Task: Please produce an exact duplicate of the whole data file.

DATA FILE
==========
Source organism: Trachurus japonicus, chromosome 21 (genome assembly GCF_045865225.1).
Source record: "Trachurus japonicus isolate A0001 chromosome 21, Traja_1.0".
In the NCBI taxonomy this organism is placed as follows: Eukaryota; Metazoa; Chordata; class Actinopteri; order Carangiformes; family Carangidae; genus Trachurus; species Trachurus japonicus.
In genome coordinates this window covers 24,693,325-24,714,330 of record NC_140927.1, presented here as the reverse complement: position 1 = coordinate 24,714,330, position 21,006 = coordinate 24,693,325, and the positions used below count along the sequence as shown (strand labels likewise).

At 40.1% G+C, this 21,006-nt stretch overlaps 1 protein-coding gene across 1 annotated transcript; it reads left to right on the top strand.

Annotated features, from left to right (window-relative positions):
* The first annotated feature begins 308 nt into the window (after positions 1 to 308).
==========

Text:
Source organism: Trachurus japonicus, chromosome 21 (genome assembly GCF_045865225.1).
Source record: "Trachurus japonicus isolate A0001 chromosome 21, Traja_1.0".
In the NCBI taxonomy this organism is placed as follows: Eukaryota; Metazoa; Chordata; class Actinopteri; order Carangiformes; family Carangidae; genus Trachurus; species Trachurus japonicus.
In genome coordinates this window covers 24,693,325-24,714,330 of record NC_140927.1, presented here as the reverse complement: position 1 = coordinate 24,714,330, position 21,006 = coordinate 24,693,325, and the positions used below count along the sequence as shown (strand labels likewise).

At 40.1% G+C, this 21,006-nt stretch overlaps 1 protein-coding gene across 1 annotated transcript; it reads left to right on the top strand.

Annotated features, from left to right (window-relative positions):
* The first annotated feature begins 308 nt into the window (after positions 1 to 308).